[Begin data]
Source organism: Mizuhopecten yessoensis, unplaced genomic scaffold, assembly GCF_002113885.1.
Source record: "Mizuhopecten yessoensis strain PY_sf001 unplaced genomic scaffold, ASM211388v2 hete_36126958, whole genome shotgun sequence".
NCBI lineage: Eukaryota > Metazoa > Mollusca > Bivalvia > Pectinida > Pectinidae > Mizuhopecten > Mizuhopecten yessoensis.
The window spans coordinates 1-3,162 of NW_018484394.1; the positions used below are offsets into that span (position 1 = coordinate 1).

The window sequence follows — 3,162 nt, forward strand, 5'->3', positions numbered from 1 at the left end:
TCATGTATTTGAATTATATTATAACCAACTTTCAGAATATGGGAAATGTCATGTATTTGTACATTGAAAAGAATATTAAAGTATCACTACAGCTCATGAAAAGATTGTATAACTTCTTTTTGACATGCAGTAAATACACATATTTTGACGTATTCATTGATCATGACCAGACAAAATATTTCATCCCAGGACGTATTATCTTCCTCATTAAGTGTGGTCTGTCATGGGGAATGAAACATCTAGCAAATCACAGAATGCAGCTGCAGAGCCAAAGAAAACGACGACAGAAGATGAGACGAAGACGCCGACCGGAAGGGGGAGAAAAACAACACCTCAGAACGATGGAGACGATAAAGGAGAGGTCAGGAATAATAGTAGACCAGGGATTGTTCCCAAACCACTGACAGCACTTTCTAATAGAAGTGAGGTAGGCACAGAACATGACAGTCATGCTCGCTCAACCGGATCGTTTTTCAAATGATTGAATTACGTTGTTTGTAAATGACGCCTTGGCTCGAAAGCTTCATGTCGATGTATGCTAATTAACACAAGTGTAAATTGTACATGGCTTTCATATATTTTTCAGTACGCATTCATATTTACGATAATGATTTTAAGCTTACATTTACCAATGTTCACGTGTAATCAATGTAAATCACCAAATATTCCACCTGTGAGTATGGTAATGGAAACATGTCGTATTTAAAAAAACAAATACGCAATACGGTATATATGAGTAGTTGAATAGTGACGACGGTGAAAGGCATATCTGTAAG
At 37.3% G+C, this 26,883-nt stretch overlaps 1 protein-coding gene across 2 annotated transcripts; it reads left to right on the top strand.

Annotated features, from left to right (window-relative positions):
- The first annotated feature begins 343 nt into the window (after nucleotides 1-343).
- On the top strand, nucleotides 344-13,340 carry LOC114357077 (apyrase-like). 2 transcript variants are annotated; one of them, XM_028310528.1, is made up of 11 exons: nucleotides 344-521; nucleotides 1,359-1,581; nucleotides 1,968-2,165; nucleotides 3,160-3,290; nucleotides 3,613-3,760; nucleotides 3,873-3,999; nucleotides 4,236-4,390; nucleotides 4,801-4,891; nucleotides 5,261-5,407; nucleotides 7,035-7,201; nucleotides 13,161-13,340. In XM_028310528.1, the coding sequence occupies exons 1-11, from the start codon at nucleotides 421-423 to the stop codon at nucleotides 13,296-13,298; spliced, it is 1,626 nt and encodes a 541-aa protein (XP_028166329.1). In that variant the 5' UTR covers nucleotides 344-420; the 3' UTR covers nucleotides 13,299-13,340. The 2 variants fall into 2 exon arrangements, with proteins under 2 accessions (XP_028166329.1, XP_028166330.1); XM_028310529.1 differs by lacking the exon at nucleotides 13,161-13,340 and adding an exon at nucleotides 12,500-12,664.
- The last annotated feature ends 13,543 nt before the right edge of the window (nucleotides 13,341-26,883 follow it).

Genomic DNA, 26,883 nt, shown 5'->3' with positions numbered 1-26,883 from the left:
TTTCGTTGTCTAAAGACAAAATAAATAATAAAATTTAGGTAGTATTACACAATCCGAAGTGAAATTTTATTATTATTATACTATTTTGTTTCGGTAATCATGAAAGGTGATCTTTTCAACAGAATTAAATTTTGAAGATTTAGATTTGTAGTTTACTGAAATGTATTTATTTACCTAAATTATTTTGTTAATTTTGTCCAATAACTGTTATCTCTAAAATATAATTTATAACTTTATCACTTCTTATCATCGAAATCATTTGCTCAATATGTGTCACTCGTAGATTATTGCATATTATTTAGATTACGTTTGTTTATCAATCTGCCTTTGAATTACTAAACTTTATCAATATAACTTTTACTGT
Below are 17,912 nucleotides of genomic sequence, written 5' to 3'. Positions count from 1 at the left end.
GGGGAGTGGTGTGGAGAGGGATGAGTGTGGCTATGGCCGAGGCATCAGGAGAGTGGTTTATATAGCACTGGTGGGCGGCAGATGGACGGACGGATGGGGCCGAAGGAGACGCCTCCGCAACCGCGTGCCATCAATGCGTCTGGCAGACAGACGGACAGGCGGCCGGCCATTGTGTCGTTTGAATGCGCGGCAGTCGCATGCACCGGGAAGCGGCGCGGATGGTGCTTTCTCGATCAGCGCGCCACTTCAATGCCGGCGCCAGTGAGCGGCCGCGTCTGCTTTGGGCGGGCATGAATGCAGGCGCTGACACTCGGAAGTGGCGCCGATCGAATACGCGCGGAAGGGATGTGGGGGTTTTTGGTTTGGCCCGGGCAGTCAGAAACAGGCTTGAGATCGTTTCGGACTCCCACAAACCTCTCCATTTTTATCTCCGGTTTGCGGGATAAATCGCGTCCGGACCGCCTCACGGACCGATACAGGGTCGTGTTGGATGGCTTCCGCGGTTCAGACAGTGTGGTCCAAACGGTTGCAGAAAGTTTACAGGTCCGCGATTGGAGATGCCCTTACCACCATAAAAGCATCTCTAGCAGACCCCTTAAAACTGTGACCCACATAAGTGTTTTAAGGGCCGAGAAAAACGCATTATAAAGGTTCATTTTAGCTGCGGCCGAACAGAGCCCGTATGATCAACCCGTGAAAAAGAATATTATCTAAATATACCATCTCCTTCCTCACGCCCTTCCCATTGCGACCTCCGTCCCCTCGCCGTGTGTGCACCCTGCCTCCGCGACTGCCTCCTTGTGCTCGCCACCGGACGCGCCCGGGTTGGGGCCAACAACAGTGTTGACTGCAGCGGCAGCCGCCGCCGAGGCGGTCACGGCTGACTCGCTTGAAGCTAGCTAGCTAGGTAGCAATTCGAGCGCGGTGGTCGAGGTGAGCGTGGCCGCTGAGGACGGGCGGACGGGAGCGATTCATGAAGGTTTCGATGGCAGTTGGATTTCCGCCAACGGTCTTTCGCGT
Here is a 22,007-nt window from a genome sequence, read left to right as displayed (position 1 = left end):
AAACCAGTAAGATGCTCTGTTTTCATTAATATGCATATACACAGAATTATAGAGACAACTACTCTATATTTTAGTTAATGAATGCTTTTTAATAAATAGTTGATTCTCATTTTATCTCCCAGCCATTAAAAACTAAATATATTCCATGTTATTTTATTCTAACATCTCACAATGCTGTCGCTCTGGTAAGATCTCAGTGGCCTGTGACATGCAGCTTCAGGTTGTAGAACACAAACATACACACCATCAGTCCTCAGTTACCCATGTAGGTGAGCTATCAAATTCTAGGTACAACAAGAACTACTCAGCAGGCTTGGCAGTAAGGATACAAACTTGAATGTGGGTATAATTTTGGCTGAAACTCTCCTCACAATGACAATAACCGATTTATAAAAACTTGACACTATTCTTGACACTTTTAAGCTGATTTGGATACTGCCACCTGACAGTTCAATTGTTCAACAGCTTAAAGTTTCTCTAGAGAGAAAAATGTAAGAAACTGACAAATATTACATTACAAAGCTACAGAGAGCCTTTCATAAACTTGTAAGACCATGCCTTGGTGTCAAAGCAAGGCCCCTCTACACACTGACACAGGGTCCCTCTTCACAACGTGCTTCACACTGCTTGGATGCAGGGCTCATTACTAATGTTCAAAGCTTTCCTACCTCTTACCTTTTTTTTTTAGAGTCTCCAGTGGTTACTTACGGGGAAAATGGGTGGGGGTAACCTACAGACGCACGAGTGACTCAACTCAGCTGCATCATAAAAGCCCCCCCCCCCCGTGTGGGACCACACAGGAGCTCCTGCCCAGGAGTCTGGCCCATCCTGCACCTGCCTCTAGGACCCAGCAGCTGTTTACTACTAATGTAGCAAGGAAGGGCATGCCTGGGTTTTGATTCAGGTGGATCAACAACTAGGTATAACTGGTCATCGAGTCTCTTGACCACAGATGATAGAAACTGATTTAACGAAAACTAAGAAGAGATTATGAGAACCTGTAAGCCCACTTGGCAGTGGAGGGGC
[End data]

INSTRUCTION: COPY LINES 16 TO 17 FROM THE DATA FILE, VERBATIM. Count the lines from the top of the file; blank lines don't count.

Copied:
Here is a 22,007-nt window from a genome sequence, read left to right as displayed (position 1 = left end):
AAACCAGTAAGATGCTCTGTTTTCATTAATATGCATATACACAGAATTATAGAGACAACTACTCTATATTTTAGTTAATGAATGCTTTTTAATAAATAGTTGATTCTCATTTTATCTCCCAGCCATTAAAAACTAAATATATTCCATGTTATTTTATTCTAACATCTCACAATGCTGTCGCTCTGGTAAGATCTCAGTGGCCTGTGACATGCAGCTTCAGGTTGTAGAACACAAACATACACACCATCAGTCCTCAGTTACCCATGTAGGTGAGCTATCAAATTCTAGGTACAACAAGAACTACTCAGCAGGCTTGGCAGTAAGGATACAAACTTGAATGTGGGTATAATTTTGGCTGAAACTCTCCTCACAATGACAATAACCGATTTATAAAAACTTGACACTATTCTTGACACTTTTAAGCTGATTTGGATACTGCCACCTGACAGTTCAATTGTTCAACAGCTTAAAGTTTCTCTAGAGAGAAAAATGTAAGAAACTGACAAATATTACATTACAAAGCTACAGAGAGCCTTTCATAAACTTGTAAGACCATGCCTTGGTGTCAAAGCAAGGCCCCTCTACACACTGACACAGGGTCCCTCTTCACAACGTGCTTCACACTGCTTGGATGCAGGGCTCATTACTAATGTTCAAAGCTTTCCTACCTCTTACCTTTTTTTTTTAGAGTCTCCAGTGGTTACTTACGGGGAAAATGGGTGGGGGTAACCTACAGACGCACGAGTGACTCAACTCAGCTGCATCATAAAAGCCCCCCCCCCCCGTGTGGGACCACACAGGAGCTCCTGCCCAGGAGTCTGGCCCATCCTGCACCTGCCTCTAGGACCCAGCAGCTGTTTACTACTAATGTAGCAAGGAAGGGCATGCCTGGGTTTTGATTCAGGTGGATCAACAACTAGGTATAACTGGTCATCGAGTCTCTTGACCACAGATGATAGAAACTGATTTAACGAAAACTAAGAAGAGATTATGAGAACCTGTAAGCCCACTTGGCAGTGGAGGGGC